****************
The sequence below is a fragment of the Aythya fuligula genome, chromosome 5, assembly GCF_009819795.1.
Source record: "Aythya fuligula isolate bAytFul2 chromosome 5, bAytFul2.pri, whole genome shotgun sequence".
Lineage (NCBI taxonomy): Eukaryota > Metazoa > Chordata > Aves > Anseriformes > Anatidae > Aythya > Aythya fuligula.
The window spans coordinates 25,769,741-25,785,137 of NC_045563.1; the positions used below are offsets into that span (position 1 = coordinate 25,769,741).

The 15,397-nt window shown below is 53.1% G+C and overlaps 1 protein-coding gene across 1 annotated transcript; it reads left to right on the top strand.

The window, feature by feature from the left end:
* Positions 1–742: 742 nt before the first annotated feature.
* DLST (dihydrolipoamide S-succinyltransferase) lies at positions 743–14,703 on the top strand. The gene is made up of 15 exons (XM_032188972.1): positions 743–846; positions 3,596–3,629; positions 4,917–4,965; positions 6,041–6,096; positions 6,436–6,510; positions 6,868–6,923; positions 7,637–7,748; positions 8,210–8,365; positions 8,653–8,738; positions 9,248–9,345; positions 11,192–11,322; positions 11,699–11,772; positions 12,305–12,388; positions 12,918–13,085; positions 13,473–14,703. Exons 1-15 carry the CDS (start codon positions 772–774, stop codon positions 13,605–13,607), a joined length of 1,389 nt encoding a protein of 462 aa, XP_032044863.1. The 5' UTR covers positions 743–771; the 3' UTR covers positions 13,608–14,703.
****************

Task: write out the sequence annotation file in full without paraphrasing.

The sequence below is a fragment of the Aythya fuligula genome, chromosome 5, assembly GCF_009819795.1.
Source record: "Aythya fuligula isolate bAytFul2 chromosome 5, bAytFul2.pri, whole genome shotgun sequence".
Lineage (NCBI taxonomy): Eukaryota > Metazoa > Chordata > Aves > Anseriformes > Anatidae > Aythya > Aythya fuligula.
The window spans coordinates 25,769,741-25,785,137 of NC_045563.1; the positions used below are offsets into that span (position 1 = coordinate 25,769,741).

The 15,397-nt window shown below is 53.1% G+C and overlaps 1 protein-coding gene across 1 annotated transcript; it reads left to right on the top strand.

The window, feature by feature from the left end:
* Positions 1–742: 742 nt before the first annotated feature.
* DLST (dihydrolipoamide S-succinyltransferase) lies at positions 743–14,703 on the top strand. The gene is made up of 15 exons (XM_032188972.1): positions 743–846; positions 3,596–3,629; positions 4,917–4,965; positions 6,041–6,096; positions 6,436–6,510; positions 6,868–6,923; positions 7,637–7,748; positions 8,210–8,365; positions 8,653–8,738; positions 9,248–9,345; positions 11,192–11,322; positions 11,699–11,772; positions 12,305–12,388; positions 12,918–13,085; positions 13,473–14,703. Exons 1-15 carry the CDS (start codon positions 772–774, stop codon positions 13,605–13,607), a joined length of 1,389 nt encoding a protein of 462 aa, XP_032044863.1. The 5' UTR covers positions 743–771; the 3' UTR covers positions 13,608–14,703.